Qx := PolynomialRing(Rationals());

E00:=EllipticCurve(x^3 - 9122*x + 106889 ); E00; MordellWeilShaInformation(E00); DescentInformation(E00); Generators(E00) ; Q00, reps := IntegralPoints(E00); Q00; TorsionSubgroup(E00);

Elliptic Curve defined by y^2 = x^3 - 9122*x + 106889 over Rational Field

Torsion Subgroup = Z/4 Analytic rank = 0 ==> Rank(E) = 0

[ 0, 0 ] [] []

Torsion Subgroup = Z/4 Analytic rank = 0 ==> Rank(E) = 0

[ 0, 0 ] [] [] Warning: rank computed (0) is only a lower bound (It may still be correct, though) [ (-32 : 605 : 1) ] [ (-32 : 605 : 1), (89 : 0 : 1) ] Abelian Group isomorphic to Z/4 Defined on 1 generator Relations: 4*$.1 = 0

=========================

Qx := PolynomialRing(Rationals());

E00:=EllipticCurve(x^3 - x^2 - 42144*x + 66420); E00; MordellWeilShaInformation(E00); DescentInformation(E00); Generators(E00) ; Q00, reps := IntegralPoints(E00); Q00; TorsionSubgroup(E00);

Elliptic Curve defined by y^2 = x^3 - x^2 - 42144*x + 66420 over Rational Field

Torsion Subgroup = Z/4 Analytic rank = 0 ==> Rank(E) = 0

[ 0, 0 ] [] []

Torsion Subgroup = Z/4 Analytic rank = 0 ==> Rank(E) = 0

[ 0, 0 ] [] [] Warning: rank computed (0) is only a lower bound (It may still be correct, though) [ (-84 : 1734 : 1) ] [ (-84 : 1734 : 1), (205 : 0 : 1) ] Abelian Group isomorphic to Z/4 Defined on 1 generator Relations: 4*$.1 = 0

===============

Qx := PolynomialRing(Rationals());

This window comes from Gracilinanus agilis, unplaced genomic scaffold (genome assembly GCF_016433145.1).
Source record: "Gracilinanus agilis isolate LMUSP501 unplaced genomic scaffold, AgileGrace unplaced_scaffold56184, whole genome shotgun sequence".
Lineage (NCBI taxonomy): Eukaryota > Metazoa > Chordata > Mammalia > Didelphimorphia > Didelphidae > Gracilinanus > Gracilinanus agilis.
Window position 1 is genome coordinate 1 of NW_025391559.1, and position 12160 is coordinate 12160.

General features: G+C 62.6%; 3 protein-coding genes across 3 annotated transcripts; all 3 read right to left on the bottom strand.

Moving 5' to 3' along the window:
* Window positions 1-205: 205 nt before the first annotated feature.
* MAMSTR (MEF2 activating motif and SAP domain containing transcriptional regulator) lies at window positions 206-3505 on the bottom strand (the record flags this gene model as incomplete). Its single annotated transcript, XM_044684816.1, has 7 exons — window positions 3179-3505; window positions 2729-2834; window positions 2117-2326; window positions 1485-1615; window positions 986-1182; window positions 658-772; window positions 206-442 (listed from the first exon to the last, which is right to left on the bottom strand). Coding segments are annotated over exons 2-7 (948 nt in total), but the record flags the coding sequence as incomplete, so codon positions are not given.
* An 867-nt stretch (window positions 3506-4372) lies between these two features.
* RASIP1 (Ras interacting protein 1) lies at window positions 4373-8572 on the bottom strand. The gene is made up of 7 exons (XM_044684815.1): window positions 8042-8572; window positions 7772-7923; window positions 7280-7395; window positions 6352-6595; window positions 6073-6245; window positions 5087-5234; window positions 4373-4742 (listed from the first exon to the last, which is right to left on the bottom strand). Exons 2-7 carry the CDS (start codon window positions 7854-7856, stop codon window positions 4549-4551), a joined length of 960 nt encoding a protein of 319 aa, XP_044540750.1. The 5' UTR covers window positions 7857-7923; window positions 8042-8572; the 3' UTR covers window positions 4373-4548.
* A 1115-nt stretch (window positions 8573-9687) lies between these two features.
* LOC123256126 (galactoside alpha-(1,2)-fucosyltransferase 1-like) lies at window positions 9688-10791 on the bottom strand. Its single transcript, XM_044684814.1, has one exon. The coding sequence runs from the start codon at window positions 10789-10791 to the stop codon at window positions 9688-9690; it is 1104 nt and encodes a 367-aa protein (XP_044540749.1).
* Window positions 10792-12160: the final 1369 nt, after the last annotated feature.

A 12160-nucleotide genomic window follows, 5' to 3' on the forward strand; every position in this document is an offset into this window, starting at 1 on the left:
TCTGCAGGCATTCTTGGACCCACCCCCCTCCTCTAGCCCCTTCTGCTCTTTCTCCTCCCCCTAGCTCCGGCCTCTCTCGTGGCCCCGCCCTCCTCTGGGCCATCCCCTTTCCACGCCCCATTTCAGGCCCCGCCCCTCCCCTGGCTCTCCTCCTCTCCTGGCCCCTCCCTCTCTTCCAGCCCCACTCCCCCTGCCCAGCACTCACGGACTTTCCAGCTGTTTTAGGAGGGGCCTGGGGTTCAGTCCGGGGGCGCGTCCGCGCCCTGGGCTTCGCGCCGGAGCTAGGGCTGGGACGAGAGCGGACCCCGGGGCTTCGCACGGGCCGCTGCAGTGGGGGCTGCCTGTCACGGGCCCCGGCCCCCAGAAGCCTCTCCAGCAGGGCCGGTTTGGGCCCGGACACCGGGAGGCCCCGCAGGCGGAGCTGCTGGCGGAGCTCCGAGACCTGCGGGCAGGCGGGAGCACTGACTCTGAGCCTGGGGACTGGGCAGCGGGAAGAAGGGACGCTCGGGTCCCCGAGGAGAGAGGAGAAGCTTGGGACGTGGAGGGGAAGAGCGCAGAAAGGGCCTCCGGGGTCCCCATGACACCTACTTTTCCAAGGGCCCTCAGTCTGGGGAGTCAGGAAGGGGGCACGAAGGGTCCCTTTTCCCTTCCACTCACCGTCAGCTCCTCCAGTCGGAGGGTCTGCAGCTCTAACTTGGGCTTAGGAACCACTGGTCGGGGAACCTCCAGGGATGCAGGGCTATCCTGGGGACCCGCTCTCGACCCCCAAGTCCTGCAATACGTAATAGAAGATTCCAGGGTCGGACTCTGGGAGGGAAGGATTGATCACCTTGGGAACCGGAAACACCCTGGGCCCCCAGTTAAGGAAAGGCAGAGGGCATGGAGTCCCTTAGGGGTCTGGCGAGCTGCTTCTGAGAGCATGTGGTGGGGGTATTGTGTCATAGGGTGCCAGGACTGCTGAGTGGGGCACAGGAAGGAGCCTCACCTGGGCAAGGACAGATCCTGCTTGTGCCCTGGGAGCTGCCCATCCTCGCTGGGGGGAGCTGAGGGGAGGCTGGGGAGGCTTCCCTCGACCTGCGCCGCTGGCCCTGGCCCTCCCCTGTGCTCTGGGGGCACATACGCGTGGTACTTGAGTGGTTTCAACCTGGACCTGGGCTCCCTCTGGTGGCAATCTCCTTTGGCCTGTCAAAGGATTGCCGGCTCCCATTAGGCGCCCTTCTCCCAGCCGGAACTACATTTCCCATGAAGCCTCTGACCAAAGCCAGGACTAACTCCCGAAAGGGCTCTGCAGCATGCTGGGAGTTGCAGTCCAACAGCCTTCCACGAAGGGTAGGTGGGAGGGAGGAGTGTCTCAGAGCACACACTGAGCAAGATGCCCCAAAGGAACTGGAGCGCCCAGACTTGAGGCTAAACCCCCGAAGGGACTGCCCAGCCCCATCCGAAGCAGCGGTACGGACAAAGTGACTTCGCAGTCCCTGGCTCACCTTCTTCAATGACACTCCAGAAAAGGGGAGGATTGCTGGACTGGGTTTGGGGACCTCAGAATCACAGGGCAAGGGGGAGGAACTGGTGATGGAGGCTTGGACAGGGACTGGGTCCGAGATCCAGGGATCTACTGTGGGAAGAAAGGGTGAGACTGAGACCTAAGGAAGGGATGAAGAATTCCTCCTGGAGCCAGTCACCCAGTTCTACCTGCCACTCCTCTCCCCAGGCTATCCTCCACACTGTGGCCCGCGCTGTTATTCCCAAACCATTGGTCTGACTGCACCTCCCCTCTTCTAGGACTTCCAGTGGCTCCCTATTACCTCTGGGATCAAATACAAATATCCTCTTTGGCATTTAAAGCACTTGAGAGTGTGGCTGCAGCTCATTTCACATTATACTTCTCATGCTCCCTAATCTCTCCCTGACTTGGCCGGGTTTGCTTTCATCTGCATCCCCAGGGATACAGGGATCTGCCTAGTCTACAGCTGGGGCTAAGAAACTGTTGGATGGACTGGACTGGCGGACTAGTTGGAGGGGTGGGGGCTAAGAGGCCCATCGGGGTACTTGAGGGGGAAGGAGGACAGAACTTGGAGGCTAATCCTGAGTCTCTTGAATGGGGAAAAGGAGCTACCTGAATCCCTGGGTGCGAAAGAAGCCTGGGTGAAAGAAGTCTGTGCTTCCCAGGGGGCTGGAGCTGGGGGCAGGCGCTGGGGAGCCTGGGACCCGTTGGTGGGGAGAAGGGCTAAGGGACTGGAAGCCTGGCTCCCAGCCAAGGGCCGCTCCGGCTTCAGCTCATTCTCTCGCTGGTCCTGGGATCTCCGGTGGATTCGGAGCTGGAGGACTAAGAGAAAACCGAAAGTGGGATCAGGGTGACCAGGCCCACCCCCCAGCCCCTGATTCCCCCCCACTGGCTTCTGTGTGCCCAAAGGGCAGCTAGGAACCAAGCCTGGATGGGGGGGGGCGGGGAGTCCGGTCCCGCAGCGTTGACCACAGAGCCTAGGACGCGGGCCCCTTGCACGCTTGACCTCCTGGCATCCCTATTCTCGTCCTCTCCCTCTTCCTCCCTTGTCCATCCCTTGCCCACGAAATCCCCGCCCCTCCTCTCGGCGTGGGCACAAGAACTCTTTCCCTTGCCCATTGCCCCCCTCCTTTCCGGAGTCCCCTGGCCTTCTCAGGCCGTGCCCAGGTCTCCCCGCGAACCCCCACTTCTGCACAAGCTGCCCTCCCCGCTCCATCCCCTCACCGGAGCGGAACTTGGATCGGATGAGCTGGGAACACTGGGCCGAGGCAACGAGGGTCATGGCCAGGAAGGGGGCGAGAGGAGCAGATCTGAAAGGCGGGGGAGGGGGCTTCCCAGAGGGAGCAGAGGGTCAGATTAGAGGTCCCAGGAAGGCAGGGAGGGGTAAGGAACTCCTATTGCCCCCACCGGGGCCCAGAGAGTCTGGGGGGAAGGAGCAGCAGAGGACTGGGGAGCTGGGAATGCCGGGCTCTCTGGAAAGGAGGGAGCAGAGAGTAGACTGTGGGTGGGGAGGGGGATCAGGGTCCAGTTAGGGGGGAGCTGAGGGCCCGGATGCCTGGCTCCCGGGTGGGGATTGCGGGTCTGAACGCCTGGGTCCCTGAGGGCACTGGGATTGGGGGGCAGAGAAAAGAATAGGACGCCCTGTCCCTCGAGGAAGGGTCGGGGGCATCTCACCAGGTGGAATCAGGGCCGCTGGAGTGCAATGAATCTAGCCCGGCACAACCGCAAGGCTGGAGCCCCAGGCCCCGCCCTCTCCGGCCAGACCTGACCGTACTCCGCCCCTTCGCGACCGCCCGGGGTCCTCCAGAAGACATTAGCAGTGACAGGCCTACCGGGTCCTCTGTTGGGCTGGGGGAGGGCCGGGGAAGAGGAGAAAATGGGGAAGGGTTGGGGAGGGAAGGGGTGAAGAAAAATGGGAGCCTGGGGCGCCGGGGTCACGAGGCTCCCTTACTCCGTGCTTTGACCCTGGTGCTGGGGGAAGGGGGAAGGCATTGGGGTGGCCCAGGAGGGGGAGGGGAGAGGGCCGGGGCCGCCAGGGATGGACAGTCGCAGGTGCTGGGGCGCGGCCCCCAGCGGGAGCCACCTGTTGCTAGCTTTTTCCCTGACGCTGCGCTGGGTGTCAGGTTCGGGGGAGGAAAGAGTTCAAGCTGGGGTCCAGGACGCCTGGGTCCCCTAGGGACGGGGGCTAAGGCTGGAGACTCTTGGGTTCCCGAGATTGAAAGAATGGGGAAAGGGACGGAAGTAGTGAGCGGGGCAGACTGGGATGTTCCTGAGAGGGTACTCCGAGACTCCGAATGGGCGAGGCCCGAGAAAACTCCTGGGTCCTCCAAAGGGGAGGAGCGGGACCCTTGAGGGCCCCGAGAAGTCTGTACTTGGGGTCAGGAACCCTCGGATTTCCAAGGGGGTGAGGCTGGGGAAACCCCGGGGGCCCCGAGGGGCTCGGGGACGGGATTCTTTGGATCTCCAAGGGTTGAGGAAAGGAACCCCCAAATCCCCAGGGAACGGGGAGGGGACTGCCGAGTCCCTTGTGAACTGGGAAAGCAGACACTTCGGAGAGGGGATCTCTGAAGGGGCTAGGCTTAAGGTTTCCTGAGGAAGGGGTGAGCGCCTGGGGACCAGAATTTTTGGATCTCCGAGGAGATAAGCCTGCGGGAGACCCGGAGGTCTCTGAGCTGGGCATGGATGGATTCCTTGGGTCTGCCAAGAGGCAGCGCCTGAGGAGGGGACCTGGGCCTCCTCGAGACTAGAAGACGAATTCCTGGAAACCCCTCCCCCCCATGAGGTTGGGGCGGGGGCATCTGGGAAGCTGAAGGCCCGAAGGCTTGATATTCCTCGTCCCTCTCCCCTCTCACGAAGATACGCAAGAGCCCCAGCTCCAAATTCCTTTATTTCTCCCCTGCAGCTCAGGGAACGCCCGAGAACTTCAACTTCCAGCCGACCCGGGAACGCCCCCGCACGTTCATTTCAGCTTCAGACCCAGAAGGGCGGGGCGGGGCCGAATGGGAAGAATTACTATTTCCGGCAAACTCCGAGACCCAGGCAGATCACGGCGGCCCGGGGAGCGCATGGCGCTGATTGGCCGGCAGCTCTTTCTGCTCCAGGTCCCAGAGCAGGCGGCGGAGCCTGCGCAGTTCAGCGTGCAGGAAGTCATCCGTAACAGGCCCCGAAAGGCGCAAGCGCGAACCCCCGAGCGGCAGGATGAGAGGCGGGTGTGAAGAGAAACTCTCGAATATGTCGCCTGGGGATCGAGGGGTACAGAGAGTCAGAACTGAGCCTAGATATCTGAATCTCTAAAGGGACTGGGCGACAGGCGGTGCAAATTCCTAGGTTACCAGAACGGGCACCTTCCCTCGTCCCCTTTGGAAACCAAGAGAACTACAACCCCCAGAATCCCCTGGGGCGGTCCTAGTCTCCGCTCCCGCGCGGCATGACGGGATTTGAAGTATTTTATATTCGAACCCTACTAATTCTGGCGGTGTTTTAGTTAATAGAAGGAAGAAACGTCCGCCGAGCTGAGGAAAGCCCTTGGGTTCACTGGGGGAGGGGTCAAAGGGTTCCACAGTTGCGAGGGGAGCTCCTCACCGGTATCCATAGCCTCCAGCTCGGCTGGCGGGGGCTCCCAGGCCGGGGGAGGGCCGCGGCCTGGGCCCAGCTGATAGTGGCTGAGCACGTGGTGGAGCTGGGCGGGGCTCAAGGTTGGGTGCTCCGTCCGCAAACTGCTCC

E00:=EllipticCurve(x^3 - x^2 - 168615*x + 21827700 ); E00; MordellWeilShaInformation(E00); DescentInformation(E00); Generators(E00) ; Q00, reps := IntegralPoints(E00); Q00; TorsionSubgroup(E00);

Elliptic Curve defined by y^2 = x^3 - x^2 - 168615*x + 21827700 over Rational Field

Torsion Subgroup = Z/4 Analytic rank = 0 ==> Rank(E) = 0

[ 0, 0 ] [] []

Torsion Subgroup = Z/4 Analytic rank = 0 ==> Rank(E) = 0

[ 0, 0 ] [] [] Warning: rank computed (0) is only a lower bound (It may still be correct, though) [ (-45 : -5415 : 1) ] [ (-45 : -5415 : 1), (316 : 0 : 1) ] Abelian Group isomorphic to Z/4 Defined on 1 generator Relations:

4*$.1 = 0

Qx := PolynomialRing(Rationals());

E00:=EllipticCurve(x^3 - 210386*x + 32627329); E00; MordellWeilShaInformation(E00); DescentInformation(E00); Generators(E00) ; Q00, reps := IntegralPoints(E00); Q00; TorsionSubgroup(E00);

Elliptic Curve defined by y^2 = x^3 - 210386*x + 32627329 over Rational Field

Torsion Subgroup = Z/4 Analytic rank = 0 ==> Rank(E) = 0

[ 0, 0 ] [] []

Torsion Subgroup = Z/4 Analytic rank = 0 ==> Rank(E) = 0

[ 0, 0 ] [] [] Warning: rank computed (0) is only a lower bound (It may still be correct, though) [ (-24 : -6137 : 1) ] [ (-24 : -6137 : 1), (337 : 0 : 1) ] Abelian Group isomorphic to Z/4 Defined on 1 generator Relations: 4*$.1 = 0

share|improve this answer
    
I just added a comment to this, explaining what was going on, but it seems to have disappeared. Sorry, this is my first attempt at posting on MathOverFlow. –  John Cremona Feb 3 '12 at 15:37
    
Hi, John, welcome to MO. Comments have a length upper bound, that might explain it. –  Felipe Voloch Feb 3 '12 at 16:23
    
There's also the question mathoverflow.net/questions/7907/… –  user19172 Feb 4 '12 at 21:18
add comment

Your Answer

 
discard

By posting your answer, you agree to the privacy policy and terms of service.

Not the answer you're looking for? Browse other questions tagged or ask your own question.